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No strain on Spokane hospitals due to COVID-19, but preps for possible surge underway

The daily occupancy rate at many Spokane area hospitals is lower right now, but healthcare leaders are preparing for the possibility of a surge in coronavirus cases.

SPOKANE, Wash. — Though cases of the 2019 novel coronavirus (COVID-19) continue to rise in the Spokane area, hospitals say they have not been hit hard yet. But healthcare leaders are preparing for a possible surge in cases.

Spokespersons with both Providence Health Care and MultiCare said measures put in place early on have helped mitigate potential strain on the hospitals.

Spokane County Health Officer Dr. Bob Lutz also said on Friday that the increase in COVID-19 cases in Spokane County is not taxing local hospitals.

Providence has dedicated two urgent care locations and a pediatric clinic to screen individuals with symptoms consistent with COVID-19, along with increasing capacity for virtual care visits.

MultiCare has also established three respiratory clinics across the region that are by appointment only, as opposed to walk-in visits. They offer COVID-19 testing an additional testing for respiratory issues based on the provider's assessment. 

The clinics could play a role in the reduced emergency room volumes at MultiCare hospitals, said spokesperson Kevin Maloney. 

The daily occupancy rate at many area hospitals is lower right now, which Providence spokesperson Jennifer Semenza said is partially due to the postponed of all non-urgent and non-emergency surgeries. 

MultiCare hospitals have also seen relatively low volumes, which could attributed to social distancing or testing available at the drive-thru Spokane County Fairgrounds site, said spokesperson Kevin Maloney. 

Based on the current volumes at hospitals, Maloney said they are well-staffed across the region. He added that MultiCare is prepared for a potential surge in patient volume related to COVID-19.

Semenza said Providence continues to fill positions as possible and works with various agencies to fill temporary staffing needs.

Lutz said healthcare providers from across the region are meeting on Friday to discuss preparations for a possible surge in coronavirus cases.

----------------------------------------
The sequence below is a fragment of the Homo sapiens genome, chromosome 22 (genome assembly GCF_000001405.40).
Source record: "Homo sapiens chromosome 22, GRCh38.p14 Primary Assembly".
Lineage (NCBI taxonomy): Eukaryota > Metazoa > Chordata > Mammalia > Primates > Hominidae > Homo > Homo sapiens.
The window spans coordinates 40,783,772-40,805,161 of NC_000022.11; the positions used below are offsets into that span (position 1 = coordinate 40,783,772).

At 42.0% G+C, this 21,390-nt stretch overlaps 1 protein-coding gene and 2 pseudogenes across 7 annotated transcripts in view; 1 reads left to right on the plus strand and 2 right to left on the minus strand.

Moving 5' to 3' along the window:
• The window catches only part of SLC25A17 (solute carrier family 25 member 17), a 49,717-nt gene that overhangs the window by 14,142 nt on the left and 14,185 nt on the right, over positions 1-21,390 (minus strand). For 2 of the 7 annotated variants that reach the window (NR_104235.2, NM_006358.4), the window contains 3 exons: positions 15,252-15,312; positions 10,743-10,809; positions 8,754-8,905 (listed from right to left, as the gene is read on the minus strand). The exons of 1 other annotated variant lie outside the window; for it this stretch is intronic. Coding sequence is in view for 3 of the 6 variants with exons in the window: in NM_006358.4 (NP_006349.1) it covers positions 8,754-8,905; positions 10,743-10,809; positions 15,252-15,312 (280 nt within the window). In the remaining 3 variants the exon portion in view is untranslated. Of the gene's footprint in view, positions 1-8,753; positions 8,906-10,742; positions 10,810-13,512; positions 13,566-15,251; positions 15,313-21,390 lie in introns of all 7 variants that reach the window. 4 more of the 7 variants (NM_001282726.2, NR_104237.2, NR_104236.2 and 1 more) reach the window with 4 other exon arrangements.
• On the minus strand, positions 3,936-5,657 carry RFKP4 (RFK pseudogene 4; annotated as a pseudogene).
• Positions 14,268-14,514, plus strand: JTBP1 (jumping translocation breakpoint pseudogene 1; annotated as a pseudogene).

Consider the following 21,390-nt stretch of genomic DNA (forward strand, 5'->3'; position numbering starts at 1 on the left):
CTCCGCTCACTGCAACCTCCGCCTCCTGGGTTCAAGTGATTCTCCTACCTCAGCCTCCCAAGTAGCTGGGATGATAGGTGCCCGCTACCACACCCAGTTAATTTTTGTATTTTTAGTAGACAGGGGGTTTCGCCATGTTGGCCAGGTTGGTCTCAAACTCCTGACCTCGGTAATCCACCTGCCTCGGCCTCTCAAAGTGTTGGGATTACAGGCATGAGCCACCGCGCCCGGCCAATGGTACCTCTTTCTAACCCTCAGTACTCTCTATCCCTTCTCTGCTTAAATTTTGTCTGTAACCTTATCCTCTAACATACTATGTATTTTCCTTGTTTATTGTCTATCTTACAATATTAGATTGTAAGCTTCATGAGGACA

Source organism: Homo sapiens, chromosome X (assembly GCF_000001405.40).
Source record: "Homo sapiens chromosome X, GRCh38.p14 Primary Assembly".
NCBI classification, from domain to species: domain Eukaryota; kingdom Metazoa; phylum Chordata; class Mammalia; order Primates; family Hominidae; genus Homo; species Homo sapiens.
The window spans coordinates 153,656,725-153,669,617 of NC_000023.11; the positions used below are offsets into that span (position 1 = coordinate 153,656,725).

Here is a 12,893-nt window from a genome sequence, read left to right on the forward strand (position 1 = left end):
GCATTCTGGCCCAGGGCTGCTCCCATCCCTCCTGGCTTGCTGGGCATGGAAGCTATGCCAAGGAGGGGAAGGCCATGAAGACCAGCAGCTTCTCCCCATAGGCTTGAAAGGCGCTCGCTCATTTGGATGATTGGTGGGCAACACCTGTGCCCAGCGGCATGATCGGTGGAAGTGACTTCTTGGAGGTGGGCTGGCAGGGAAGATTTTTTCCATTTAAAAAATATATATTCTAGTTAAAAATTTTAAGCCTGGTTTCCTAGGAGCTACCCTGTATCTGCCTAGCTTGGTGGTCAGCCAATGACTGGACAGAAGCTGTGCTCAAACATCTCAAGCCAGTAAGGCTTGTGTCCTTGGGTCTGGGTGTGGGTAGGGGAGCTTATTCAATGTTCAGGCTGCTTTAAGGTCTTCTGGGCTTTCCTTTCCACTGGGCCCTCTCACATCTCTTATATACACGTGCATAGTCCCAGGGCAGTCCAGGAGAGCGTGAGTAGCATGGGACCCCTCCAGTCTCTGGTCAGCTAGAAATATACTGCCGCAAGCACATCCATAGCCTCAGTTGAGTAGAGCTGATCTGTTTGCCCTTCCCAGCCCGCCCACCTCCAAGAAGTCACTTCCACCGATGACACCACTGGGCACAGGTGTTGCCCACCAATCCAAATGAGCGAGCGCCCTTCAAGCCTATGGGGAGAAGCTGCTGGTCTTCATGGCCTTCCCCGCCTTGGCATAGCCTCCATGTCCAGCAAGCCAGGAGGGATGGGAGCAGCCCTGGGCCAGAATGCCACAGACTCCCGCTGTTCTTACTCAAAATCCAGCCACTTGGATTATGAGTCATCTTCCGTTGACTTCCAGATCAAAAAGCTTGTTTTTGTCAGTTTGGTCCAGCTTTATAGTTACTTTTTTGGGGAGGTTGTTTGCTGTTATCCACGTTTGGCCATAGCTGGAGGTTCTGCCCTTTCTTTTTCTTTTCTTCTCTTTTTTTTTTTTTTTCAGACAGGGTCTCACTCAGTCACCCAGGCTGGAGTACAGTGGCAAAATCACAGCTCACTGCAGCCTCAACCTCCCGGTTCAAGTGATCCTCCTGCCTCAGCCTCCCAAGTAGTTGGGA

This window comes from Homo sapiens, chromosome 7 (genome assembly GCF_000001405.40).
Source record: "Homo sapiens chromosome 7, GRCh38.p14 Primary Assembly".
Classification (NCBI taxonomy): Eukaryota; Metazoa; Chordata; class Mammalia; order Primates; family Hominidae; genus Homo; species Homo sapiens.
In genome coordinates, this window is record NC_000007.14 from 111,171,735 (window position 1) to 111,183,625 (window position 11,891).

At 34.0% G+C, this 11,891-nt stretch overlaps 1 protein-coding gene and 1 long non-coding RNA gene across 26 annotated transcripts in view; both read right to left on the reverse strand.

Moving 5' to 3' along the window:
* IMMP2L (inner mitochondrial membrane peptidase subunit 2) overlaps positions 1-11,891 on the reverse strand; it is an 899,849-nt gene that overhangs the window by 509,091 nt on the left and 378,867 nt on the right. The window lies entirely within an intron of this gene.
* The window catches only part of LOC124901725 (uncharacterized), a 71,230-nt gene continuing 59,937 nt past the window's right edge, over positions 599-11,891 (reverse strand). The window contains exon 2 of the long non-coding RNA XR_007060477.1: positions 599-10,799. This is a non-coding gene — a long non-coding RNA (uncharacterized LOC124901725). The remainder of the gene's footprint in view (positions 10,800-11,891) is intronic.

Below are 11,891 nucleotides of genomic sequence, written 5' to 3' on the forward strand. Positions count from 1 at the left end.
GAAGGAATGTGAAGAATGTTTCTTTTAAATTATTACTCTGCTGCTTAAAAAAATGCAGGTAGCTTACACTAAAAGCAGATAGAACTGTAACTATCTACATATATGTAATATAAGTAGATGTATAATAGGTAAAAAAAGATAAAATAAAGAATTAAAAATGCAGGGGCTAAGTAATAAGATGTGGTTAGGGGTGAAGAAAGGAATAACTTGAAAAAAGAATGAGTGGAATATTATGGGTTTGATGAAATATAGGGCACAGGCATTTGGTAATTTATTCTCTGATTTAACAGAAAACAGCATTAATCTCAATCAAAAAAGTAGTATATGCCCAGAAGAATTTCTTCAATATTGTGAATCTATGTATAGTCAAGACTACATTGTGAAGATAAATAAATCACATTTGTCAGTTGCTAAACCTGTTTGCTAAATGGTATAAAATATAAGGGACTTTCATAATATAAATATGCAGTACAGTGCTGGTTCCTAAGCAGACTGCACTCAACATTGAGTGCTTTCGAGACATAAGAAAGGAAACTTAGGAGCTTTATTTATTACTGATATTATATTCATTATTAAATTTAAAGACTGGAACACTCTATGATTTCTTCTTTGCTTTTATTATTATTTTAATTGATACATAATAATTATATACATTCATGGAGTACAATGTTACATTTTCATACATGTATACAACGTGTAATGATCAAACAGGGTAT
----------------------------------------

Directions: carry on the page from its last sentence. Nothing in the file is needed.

“Today there’s going to be a meeting of the various healthcare organizations to look at how we collectively can work towards preparation around a surge if and when we see more individuals who have to be evaluated and hospitalized," he said. 

RELATED: Spokane Co. Health Officer: Don't expect normal life to return by Easter

How are hospitals dealing with PPE shortages? 

Semenza said Providence's supply chain is working to obtain personal protective equipment for healthcare workers amid a nationwide shortage by placing large orders with suppliers and applying for supplies from the National Emergency stockpile. 

As part of its strategy, Providence is also keeping standard masks and respirators that are not visibly soiled so Medline can reprocess them in line with FDA standards.

Medline has been able to reprocess about half of what is collected, Semenza said. 

"After proper decontamination protocols are followed, the products are as safe and functional as brand new ones," she wrote in a statement. 

RELATED: Groups make masks amid shortage, but Spokane hospitals can't accept them

Maloney said MultiCare has been working to conserve PPE for months.

He added that MultiCare is seeking donations of unopened PPE supplies, including masks, gloves and gowns. These can be taken to the loading dock at each of our local hospitals or handed to our security staff on Monday through Friday between the hours of 11 a.m. and 2 p.m. The items will be checked for quality before use. 

RELATED: ‘This is going to be a long haul’: Batch of protective equipment meets only some of Washington's need

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